Rediscovering your Scottish roots

Do you have any Scottish blood?

It could be more likely than you think. It is estimated that between 30 and 40 million people worldwide can call Scotland their ancestral home. Considering that the population of Scotland is only about 5 million, the figures are quite staggering.

Nowhere is the legacy of Scots migration more pronounced than in Canada. Almost 5 million Canadians 15 per cent of the countrys population claim Scottish descent; and those are just the ones who know about their Scottish heritage. An unknown number (which would probably also be counted in the millions) have Scottish roots of which they are unaware.

The contributions of Scots-Canadians

Contributions to the culture and wellbeing of their country are many and varied. Particularly in the political arena, Canadians of Scottish birth or descent have been outstanding. The first Prime Minister of Canada, John A. Macdonald, was born in Glasgow, and under his leadership the Atlantic and Pacific coasts of that vast nation were first linked by rail. Canadas second Prime Minister was another native Scot, Alexander Mackenzie, born in the village of Logierait in Perthshire. Canadas first woman Prime Minister, Kim Campbell, is of Scottish descent, as was Canadas World War II leader, William Lyon Mackenzie King. Tommy Douglas, who introduced public healthcare in Canada and was in 2004 voted the Greatest Canadian, was born in Falkirk.

To celebrate the achievements of Scots-Canadians, and to commemorate the tragic circumstances of many of their departures, a new statue was unveiled in September of this year in Winnipeg, Manitoba. Entitled , the ten-foot bronze depicts a family of four leaving Scotland for Canada, one of many families forced from their homes by the Highland Clearances. Lacking protection in law, the crofters were simply evicted. Having had their homes taken from them, some fled to the growing industrial cities of southern Scotland and northern England, and many braved the Atlantic to find a new life in the New World. A twin statue Emigrants was unveiled by First Minister Alex Salmond in July 2007 at Helmsdale in Sutherland, Scotland.

Homecoming Scotland 2009

Canada was a prime destination for these exiled Scots, and hardened by the rigours of Highland life they prospered there. Now in the twenty-first century, their descendents are invited to trace their family history back to the old country. Speaking in advance of unveiling ceremony, Canadas Environment Minister, Michael Russell, urged Scots-Canadians to take part in Homecoming Scotland 2009. Marking the 250th anniversary of the birth of our national poet Robert Burns, Homecoming Scotland was a celebration of Scottish culture and an open invitation to the descendents of the Scottish diaspora to pay a visit and discover the land of their fathers.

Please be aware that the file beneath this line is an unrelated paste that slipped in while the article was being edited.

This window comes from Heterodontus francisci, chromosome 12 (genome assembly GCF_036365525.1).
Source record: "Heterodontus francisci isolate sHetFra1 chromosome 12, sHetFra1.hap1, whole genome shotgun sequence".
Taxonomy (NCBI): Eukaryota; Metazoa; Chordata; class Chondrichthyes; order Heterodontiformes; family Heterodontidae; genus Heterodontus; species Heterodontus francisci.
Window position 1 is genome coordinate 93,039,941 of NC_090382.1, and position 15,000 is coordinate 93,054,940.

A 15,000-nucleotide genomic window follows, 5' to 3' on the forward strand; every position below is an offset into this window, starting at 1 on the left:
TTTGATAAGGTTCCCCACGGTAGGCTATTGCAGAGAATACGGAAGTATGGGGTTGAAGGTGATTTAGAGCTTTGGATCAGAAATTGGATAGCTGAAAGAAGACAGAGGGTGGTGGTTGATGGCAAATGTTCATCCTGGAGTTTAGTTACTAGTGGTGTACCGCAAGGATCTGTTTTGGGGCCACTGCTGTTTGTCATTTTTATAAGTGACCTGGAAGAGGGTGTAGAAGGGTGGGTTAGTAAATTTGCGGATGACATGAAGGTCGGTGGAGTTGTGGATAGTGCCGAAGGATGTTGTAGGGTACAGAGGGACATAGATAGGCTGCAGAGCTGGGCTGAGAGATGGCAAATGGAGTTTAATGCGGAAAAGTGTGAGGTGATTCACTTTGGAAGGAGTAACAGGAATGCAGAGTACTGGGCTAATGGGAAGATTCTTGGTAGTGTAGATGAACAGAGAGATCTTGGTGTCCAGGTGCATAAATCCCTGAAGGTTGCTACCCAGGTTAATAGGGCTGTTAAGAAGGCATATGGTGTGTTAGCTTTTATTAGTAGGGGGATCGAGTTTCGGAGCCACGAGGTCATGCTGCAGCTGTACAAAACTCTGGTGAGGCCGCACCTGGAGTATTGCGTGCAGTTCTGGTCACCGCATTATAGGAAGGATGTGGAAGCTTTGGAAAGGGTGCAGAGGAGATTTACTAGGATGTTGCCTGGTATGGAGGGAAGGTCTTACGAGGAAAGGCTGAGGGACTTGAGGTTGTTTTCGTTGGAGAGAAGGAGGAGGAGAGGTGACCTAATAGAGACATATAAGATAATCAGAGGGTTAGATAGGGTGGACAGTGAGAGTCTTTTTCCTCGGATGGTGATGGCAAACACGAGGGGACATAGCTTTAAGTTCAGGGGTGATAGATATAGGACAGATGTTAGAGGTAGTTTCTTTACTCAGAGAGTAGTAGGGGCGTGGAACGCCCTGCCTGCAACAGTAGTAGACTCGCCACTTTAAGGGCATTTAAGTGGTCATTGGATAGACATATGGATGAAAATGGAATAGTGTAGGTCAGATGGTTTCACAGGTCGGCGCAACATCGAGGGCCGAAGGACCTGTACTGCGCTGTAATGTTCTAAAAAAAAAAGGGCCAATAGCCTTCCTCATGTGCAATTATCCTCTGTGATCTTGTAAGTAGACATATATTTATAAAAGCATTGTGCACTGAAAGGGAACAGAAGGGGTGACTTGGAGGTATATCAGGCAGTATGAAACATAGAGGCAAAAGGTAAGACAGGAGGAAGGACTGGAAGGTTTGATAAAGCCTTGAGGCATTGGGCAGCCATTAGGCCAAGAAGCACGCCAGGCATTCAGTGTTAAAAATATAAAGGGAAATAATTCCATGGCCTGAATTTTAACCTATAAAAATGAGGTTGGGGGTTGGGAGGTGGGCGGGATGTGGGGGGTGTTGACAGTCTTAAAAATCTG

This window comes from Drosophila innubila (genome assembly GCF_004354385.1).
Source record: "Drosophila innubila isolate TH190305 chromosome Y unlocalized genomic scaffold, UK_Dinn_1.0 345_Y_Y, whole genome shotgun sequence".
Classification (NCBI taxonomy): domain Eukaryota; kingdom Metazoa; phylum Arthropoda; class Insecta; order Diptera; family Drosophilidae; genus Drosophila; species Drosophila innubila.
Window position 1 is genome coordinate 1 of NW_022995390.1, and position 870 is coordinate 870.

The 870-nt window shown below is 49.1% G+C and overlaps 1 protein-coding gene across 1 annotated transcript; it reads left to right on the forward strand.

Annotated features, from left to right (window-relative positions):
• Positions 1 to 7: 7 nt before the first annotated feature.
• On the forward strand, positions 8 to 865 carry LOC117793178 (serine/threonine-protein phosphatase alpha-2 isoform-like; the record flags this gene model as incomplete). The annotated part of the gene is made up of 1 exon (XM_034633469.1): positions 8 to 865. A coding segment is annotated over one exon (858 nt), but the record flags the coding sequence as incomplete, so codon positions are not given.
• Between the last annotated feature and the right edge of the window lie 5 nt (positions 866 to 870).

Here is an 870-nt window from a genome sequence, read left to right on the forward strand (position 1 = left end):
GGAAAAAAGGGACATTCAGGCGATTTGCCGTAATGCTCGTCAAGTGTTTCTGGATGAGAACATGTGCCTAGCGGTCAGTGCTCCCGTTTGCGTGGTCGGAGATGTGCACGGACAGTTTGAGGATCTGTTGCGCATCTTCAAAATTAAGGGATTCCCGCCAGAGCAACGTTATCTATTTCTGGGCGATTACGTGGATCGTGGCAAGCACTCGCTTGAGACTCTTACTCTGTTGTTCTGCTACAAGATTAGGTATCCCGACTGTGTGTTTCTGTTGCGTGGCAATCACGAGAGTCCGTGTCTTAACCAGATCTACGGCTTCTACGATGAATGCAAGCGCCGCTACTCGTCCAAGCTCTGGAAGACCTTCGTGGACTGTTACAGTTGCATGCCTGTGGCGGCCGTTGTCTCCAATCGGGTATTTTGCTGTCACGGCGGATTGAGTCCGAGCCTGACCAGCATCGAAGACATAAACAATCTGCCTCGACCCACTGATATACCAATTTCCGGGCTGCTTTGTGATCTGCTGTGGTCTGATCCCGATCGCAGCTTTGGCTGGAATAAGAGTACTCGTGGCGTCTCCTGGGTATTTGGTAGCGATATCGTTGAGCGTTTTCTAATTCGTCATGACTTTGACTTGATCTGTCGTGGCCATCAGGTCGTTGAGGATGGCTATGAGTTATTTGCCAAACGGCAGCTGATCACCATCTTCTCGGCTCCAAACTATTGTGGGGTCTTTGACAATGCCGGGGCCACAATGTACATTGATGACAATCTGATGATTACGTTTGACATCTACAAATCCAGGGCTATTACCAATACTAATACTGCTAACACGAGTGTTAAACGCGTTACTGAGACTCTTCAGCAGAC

Canadian Passenger Lists 1865-1935

Discovering your Scottish ancestry has never been easier for Canadians, thanks to the online launch of the Canadian Passenger Lists 1865-1935. Thousands of hours of work have gone into collecting and digitising the lists of passengers arriving in Canadas ports. The names, ages, countries of origin, occupations and intended final destinations of millions of passengers are stored in a searchable archive, and if your ancestors came to Canada during this period then it is likely that they are recorded too. And you wont be alone: it is estimated that 11.6 million Canadians have ancestors recorded in the lists.

Further Genealogy Resources

If you do have Scottish heritage, whether it is long-established or newly found, then finding the ship your ancestors arrived on may only be the beginning of your journey of discovery. Here in Scotland we have many resources that could help you trace your family back even further. The National Library of Scotland, situated on George IV Bridge in Edinburgh, would be a good place to start your search, with access to a wealth of directories and registers. Also of interest will be the new ScotlandsPeople Centre, where you can search centuries of local and national records under the dome of Robert Adams magnificent eighteenth century General Register House and the adjoining New Register House. ScotlandsPeople has combined the efforts of the National Archives of Scotland, the General Register Office for Scotland, and the Court of Lord Lyon (Scotlands highest heraldry authority), into a single easily accessible resource to help people from all over the world discover their Scottish ancestry. If you cant make it over in person, much information is available online to help you trace your Scottish roots. With searchable records available from many sources, the riches of your Scots heritage could be only a click away.

Statue in memory of exiled Scots unveiled in Canada - Herald Scotland

Scottish Canadians

Passenger Lists 1865-1935 - from Library and Archives Canada

Ancestral Scotland - Help with planning your trip to Scotland

National Library of Scotland

Scotland's People

National Archives of Scotland

The Scottish Genealogy Society

Last updated 17 Mar 2015